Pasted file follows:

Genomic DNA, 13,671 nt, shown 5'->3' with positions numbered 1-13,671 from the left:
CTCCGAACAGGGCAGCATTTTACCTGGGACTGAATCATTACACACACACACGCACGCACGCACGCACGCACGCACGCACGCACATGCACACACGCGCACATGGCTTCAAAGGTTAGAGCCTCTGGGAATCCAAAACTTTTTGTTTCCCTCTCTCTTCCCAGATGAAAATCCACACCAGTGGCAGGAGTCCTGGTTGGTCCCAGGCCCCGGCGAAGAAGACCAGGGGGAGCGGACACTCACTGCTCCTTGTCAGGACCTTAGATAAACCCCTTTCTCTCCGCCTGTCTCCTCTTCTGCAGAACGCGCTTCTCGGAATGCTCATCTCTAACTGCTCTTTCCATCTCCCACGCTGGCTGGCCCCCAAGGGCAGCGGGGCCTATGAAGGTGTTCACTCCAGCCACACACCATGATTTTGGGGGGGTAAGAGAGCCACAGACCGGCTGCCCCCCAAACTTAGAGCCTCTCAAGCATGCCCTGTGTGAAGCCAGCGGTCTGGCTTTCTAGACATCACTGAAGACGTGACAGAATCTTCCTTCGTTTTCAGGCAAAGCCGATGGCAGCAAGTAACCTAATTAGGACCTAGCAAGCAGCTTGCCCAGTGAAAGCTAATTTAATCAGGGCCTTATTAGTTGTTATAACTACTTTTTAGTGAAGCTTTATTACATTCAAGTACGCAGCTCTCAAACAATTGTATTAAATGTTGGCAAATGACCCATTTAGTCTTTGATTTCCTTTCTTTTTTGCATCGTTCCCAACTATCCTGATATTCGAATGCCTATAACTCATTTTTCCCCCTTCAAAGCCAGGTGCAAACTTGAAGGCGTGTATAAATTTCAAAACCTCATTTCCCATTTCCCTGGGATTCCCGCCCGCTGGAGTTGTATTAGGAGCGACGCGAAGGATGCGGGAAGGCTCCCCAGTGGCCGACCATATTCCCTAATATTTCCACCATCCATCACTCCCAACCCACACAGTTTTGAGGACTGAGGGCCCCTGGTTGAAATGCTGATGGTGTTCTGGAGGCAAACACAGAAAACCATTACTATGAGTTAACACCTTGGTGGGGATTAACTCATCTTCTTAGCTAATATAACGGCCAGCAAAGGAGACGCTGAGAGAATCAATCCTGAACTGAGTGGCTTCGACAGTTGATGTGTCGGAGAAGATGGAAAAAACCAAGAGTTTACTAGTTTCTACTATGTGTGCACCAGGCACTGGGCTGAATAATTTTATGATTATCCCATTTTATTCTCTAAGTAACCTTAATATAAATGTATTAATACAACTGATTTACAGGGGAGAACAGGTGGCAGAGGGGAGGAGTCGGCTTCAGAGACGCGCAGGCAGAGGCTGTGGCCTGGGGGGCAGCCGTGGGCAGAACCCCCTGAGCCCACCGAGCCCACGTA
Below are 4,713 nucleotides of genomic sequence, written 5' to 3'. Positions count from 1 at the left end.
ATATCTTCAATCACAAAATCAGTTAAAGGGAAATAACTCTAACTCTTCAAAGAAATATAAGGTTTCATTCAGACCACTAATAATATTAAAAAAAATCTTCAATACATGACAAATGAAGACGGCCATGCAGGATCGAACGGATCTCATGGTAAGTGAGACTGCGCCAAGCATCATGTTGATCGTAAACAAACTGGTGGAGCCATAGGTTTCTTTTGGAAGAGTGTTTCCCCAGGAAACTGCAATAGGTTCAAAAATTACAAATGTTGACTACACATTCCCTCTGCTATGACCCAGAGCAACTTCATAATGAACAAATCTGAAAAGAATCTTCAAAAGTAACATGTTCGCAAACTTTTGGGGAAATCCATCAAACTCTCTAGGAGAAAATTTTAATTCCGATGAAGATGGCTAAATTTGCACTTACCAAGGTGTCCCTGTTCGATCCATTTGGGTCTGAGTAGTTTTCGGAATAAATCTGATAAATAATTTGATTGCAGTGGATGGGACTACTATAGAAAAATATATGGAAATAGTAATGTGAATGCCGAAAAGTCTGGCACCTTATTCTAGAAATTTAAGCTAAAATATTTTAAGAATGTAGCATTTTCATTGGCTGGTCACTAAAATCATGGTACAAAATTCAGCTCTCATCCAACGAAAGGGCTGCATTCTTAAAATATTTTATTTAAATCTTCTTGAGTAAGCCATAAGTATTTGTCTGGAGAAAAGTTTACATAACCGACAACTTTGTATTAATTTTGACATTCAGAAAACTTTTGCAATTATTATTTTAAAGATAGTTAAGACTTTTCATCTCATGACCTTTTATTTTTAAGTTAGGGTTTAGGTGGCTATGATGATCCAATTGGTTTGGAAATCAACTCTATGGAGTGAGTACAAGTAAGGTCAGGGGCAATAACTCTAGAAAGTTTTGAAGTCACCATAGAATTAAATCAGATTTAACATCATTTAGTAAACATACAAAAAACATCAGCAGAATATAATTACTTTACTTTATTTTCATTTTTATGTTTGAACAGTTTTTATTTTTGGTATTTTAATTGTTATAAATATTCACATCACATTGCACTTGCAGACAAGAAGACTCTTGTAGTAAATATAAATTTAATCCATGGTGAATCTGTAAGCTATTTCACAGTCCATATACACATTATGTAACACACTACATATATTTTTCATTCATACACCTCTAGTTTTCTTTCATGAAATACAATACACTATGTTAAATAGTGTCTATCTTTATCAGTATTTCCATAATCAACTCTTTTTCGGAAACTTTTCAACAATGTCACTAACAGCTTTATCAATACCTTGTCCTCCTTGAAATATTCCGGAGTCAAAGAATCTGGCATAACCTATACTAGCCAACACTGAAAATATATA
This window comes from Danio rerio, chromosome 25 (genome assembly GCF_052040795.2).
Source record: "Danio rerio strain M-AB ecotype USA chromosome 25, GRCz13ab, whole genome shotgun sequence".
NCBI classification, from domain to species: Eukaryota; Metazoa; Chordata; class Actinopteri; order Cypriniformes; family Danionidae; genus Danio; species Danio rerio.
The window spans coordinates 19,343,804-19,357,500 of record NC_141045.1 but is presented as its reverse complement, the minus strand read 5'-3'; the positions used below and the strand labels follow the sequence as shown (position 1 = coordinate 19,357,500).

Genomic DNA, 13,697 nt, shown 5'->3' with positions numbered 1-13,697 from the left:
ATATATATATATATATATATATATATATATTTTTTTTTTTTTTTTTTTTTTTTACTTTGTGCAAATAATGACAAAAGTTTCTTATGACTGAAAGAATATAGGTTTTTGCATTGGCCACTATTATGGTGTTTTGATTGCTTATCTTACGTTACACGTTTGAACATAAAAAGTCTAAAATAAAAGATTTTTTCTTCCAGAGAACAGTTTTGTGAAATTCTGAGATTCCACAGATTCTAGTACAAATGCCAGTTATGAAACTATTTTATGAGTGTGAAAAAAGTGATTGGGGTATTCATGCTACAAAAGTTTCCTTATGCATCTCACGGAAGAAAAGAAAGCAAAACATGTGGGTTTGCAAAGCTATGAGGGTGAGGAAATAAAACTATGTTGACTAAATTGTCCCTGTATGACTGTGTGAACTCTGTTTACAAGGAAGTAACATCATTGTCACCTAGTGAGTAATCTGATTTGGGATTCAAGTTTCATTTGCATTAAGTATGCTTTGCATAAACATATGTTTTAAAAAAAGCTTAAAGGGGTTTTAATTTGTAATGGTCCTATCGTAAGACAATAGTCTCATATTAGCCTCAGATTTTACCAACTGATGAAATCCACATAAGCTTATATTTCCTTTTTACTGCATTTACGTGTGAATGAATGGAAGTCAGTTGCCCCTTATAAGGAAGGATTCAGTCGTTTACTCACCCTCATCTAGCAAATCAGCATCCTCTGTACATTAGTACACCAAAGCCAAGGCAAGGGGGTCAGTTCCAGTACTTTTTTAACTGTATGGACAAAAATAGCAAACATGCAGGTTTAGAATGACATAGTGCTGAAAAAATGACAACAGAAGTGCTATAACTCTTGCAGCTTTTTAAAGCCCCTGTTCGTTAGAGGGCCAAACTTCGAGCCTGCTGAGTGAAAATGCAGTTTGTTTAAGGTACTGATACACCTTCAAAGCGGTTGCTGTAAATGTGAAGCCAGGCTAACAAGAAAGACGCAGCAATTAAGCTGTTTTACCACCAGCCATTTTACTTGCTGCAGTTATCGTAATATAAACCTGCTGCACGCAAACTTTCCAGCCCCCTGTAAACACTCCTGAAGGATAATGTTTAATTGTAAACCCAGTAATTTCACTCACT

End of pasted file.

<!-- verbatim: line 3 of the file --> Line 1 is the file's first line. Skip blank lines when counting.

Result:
Below are 4,713 nucleotides of genomic sequence, written 5' to 3'. Positions count from 1 at the left end.